Cork: a natural technology for the future

Elizabeth Diller and Benjamin Gilmartin from DS+R were the second participants of the City Cortex programme to visit Corticeira Amorim. The partners of this renowned New York based design and architecture studio, with a portfolio that includes work in areas as diverse as urban design and multimedia performance, were given the opportunity to fully delve into the universe of this fascinating natural material. 

The architects were first introduced to this brand new world through a presentation led by the Amorim & Irmãos team. They then visited Amorim’s ND-Tech unit, where they witnessed the process behind the important elimination of TCA components from the company’s premium cork stoppers. Having explored the advanced level of technology that goes into this process, Diller and Gilmartin were then led towards the surprising Cork Composites showroom.

© Ricardo Gonçalves

Surfboards, shoes, clothing, kayak coatings and various design pieces were some of the highly diverse cork-based products available for examination.

© Ricardo Gonçalves

Throughout the day, they gathered a great deal of information concerning the countless advantages of the use of cork – including its thermal and acoustic insulation properties. They got to know the company’s Floor & Wall Coverings and Insulation units, which is also in constant evolution and a source of great innovation in the field of housing and construction, areas of special interest for a studio that is constantly redefining the boundaries of its field of action.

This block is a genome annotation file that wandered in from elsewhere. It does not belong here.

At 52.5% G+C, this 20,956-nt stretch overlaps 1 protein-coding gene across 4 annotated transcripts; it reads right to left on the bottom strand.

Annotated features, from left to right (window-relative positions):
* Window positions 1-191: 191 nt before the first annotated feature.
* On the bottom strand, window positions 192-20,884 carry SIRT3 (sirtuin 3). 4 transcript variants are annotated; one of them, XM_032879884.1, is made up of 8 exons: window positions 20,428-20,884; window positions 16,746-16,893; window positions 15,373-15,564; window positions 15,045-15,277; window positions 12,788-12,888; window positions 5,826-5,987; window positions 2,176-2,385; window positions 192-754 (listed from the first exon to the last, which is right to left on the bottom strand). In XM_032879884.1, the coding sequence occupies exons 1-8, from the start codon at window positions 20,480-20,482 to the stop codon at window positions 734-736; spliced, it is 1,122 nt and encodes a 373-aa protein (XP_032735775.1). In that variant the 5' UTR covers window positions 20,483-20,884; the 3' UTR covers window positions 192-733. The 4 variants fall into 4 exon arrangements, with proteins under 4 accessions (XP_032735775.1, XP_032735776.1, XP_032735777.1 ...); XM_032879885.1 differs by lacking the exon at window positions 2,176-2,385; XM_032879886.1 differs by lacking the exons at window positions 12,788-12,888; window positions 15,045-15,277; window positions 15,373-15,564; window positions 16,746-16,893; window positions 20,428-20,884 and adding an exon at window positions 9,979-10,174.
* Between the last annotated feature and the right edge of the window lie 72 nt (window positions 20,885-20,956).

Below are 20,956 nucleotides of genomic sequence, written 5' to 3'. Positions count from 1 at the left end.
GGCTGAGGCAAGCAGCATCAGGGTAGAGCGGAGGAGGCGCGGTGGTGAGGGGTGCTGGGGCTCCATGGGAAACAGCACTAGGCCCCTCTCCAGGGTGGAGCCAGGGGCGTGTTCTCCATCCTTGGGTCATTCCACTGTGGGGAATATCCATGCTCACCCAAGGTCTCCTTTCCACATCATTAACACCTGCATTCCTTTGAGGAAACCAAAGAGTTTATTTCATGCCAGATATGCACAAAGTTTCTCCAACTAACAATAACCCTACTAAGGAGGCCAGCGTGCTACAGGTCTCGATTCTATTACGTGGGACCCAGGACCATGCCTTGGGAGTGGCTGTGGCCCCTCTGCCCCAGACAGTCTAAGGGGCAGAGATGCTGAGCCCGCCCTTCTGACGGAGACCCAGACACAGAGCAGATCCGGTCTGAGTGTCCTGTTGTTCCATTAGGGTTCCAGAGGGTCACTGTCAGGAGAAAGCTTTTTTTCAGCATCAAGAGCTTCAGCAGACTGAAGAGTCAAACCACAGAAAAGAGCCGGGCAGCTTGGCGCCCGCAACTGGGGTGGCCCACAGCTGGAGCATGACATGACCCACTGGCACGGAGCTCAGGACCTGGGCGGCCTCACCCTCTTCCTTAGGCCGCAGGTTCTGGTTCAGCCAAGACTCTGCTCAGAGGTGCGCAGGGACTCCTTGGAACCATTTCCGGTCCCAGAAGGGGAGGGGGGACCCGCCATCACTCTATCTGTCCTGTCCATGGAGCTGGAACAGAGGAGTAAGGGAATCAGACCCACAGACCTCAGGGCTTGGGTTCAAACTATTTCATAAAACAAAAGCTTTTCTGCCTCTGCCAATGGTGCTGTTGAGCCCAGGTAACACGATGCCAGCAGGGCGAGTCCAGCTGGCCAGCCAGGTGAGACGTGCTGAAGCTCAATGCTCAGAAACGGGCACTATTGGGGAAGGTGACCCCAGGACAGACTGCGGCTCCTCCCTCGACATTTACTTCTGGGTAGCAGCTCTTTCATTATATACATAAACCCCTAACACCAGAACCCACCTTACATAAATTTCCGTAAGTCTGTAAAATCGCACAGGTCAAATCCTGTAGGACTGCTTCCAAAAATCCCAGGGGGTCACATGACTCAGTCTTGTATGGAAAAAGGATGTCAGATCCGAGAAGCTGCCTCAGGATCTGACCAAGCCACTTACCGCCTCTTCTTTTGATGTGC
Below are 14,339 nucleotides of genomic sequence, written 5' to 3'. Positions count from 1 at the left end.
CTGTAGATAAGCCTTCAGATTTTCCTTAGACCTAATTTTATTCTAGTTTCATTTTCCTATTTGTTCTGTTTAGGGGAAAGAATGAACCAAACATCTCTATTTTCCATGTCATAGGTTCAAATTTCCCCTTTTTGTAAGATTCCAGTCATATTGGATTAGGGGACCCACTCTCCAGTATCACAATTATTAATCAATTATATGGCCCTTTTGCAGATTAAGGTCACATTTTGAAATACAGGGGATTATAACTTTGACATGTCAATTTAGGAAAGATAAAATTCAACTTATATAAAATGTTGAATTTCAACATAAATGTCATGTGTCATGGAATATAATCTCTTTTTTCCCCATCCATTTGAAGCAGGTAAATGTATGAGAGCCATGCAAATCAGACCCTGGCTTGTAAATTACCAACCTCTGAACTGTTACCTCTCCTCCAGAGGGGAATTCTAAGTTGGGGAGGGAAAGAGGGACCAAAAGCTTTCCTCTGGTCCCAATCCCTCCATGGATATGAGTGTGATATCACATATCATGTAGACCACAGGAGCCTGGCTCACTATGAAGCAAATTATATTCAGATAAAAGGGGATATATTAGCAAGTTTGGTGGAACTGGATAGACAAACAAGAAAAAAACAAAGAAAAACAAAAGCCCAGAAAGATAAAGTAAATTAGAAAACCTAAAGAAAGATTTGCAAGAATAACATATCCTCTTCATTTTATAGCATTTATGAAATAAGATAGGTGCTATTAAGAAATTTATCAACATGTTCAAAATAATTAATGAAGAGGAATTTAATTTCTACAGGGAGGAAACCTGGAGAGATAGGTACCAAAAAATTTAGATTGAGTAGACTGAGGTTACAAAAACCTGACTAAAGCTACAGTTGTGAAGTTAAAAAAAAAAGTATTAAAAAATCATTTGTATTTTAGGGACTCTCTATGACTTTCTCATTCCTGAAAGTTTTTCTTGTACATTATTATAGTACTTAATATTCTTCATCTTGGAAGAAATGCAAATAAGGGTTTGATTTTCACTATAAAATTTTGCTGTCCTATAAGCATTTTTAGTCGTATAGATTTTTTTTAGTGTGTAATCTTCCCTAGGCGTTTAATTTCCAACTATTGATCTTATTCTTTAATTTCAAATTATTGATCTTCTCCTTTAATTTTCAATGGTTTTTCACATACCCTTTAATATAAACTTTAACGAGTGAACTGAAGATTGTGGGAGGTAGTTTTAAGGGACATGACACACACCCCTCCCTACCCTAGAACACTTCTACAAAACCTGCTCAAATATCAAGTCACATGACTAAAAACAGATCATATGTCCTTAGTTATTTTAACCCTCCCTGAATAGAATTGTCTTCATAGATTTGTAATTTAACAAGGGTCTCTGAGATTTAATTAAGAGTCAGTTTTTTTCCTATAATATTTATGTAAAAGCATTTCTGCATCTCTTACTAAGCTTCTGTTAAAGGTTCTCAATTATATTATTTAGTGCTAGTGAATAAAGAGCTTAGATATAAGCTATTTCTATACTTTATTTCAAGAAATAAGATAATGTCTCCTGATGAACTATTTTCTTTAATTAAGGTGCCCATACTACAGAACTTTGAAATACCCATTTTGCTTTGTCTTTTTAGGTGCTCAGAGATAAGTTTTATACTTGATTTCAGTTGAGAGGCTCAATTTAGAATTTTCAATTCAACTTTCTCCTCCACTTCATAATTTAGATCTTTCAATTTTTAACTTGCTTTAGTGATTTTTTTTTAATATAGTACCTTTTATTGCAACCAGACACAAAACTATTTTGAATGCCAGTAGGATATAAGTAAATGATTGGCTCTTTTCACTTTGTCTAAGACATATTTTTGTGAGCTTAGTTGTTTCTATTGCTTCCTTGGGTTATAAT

The American creatives wrapped up the day with a set of newly acquired information about the extraordinary properties of cork – a truly inspirational material that opens up a plethora of creative possibilities and uses.

© Ricardo Gonçalves

DS+R is responsible for some of the most significant and emblematic projects of contemporary architecture, including the New York High Line, the recent expansion of MoMA and The Shed. City Cortex will reveal how this visionary studio reinterprets a profoundly natural and sustainable raw-material, with results being revealed during the second semester of 2020.

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